Composer and ASCAP President
For Paul Williams, composing isn’t a job. “I don’t work at songwriting,” says the accomplished songsmith. “I play at it.”
It’s this playfulness and creative zeal that has fed a successful decades-long career in the arts. Perhaps best known for his pop hits of the 70s and 80s—including The Carpenters’ wedding night anthem “We’ve Only Just Begun” as well as songs made famous by Three Dog Night and Helen Reddy—Williams has written countless tunes, scores, and ditties for TV and film.
A true multi-talent, the creator without limits has also acted and done voiceover work in a bevy of productions—from The Muppet Movie to Batman: The Animated Series, among others.
Now, the wildly successful creator can add artists’ rights advocate to his list of professions. Last year, he was elected president of ASCAP, the global advocacy group for songwriters, composers, and music publishers, where he has taken it upon himself to fight for creators’ rights in an increasingly artist-hostile Digital Age. Right now, his number-one challenge involves the “ongoing threats to copyright, and, frankly, the unwillingness of many businesses who use our members’ music to compensate them for it,” he says.
Yet, despite his new role as music biz exec, Williams’ perception of his own identity hasn’t changed. “First and foremost, I am and will always be a songwriter,” he reveals. “We are, in fact, the smallest of businessmen and women. I think there’s too often the impression given that we’re part of a giant, voracious machine that’s looking to gobble up our piece of this massive, economic pie. I hope to remind people that there’s a dreamer at the end of that unwritten song you’re planning to dance to at your daughter’s wedding. He can’t live on dreams. He needs to be recognized as a hard working individual who’s creating something of ‘value’—who deserves to be compensated fairly and quickly.”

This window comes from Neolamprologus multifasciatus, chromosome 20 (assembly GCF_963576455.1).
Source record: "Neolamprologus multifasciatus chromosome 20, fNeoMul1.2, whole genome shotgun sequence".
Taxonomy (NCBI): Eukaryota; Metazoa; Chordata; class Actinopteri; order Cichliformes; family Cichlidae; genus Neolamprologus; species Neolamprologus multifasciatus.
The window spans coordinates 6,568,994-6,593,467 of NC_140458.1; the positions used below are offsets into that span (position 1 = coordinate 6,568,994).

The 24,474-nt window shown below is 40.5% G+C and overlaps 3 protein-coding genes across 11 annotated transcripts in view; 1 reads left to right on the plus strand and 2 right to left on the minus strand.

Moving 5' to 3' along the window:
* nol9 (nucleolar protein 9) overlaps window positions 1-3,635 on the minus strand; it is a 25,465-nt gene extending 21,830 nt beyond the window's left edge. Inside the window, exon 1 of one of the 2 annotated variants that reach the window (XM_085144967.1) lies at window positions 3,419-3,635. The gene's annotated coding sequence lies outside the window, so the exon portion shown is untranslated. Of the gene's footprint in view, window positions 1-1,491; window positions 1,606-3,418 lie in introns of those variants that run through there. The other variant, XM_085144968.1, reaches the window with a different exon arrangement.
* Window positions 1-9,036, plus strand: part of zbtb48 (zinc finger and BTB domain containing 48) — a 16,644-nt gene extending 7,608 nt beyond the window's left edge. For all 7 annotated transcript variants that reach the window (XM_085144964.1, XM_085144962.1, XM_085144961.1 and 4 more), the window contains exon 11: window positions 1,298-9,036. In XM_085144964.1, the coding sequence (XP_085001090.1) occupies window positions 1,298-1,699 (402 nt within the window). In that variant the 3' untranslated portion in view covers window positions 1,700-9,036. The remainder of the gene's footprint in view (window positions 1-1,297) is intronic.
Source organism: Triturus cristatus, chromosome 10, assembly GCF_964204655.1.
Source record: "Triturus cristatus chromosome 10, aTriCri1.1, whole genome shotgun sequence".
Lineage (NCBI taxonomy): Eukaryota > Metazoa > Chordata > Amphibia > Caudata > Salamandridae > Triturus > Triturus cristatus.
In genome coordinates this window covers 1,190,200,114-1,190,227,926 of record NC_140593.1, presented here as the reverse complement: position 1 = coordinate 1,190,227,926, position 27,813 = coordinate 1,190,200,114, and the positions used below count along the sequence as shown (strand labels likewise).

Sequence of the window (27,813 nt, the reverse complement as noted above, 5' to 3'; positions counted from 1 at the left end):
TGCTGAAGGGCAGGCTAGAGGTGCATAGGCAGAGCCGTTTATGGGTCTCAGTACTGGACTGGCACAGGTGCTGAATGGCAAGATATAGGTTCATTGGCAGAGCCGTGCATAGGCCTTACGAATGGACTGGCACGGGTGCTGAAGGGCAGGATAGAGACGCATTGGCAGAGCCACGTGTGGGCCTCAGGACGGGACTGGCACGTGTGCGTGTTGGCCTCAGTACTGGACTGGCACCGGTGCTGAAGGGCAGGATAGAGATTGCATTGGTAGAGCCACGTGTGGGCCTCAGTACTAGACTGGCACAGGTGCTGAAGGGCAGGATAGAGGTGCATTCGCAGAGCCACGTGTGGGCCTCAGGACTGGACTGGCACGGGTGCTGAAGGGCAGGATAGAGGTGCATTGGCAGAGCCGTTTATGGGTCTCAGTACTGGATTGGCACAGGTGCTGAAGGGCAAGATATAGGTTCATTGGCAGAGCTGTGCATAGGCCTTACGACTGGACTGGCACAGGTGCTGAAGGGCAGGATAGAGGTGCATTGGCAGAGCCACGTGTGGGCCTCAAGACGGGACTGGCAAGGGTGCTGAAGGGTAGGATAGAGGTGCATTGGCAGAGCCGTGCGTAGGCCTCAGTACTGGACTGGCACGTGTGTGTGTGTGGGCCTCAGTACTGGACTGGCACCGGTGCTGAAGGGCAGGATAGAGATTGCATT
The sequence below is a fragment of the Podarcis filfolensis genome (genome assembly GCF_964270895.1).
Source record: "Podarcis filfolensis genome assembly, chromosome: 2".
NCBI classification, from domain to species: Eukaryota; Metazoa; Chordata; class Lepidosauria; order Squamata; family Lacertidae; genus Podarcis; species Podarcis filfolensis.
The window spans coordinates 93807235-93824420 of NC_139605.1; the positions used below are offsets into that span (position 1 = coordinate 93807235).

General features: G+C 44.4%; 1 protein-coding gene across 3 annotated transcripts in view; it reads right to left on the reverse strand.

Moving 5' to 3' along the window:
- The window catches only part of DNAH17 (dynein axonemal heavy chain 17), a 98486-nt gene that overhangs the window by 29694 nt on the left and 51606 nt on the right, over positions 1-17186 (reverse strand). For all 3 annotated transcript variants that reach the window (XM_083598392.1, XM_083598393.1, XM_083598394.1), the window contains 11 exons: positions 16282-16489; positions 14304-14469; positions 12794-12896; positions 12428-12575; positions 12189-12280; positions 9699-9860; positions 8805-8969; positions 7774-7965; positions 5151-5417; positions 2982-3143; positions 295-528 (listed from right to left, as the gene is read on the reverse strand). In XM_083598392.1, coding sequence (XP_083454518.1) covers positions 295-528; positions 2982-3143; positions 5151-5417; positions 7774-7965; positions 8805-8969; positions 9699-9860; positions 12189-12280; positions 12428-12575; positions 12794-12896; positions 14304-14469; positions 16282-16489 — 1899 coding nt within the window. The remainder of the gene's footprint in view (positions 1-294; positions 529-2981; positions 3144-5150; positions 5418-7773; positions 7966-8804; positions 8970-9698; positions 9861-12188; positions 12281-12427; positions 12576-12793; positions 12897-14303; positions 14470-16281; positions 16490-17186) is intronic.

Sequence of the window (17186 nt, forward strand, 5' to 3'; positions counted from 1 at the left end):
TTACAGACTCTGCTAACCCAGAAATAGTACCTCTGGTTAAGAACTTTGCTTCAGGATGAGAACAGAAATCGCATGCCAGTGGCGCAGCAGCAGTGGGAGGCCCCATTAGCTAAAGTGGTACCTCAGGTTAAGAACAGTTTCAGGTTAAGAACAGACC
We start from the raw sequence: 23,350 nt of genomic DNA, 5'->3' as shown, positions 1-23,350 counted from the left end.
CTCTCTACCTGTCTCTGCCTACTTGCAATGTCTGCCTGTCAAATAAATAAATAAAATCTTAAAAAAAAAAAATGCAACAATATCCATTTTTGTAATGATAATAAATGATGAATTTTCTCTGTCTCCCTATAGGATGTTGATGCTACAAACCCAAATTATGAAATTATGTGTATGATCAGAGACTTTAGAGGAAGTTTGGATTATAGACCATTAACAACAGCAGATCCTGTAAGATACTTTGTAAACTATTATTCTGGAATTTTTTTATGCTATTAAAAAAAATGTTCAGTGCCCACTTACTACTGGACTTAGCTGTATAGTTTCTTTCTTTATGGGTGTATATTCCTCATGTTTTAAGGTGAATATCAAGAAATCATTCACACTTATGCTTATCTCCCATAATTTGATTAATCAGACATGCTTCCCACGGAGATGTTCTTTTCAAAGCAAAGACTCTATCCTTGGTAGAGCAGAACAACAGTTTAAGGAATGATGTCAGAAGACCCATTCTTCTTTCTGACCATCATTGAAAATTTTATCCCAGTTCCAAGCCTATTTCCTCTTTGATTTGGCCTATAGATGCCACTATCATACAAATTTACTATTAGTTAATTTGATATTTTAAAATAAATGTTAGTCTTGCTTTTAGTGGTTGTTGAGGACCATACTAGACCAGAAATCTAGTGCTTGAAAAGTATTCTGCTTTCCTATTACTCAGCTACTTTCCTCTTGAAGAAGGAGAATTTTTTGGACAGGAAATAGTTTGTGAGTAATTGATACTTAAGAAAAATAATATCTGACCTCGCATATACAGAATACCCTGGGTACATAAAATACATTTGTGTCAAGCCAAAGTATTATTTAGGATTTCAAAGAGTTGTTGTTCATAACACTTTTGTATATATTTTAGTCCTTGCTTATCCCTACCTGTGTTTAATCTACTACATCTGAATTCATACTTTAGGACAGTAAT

Through all the success, the creator remains committed to the simple art of songwriting, which, he explains, is primarily an exercise in staying honest. “I do believe that, for any writer, authenticity is key,” he divulges. “I couldn’t be David Bowie. I tried. Didn’t work. I’d say trust that the stories we have to tell must be our own. I discovered that when I write honestly about what’s going on in the center of my chest…other people seem to respond with a very sweet, ‘Me too! I’ve felt that, too!’ I think it’s what we have in common that makes a song work.”
Could this be the key to writing the next great song? “Looking for the answer has been my life’s work,” the artistic dynamo reveals. “Could be the beauty’s in the mystery. I’ll keep looking.”
(Pictured): Williams presents the ASCAP Founders Award to Nancy and Ann Wilson from the legendary rock band Heart at the 2009 ASCAP Pop Music Awards. Courtesy of Paul Williams/ASCAP.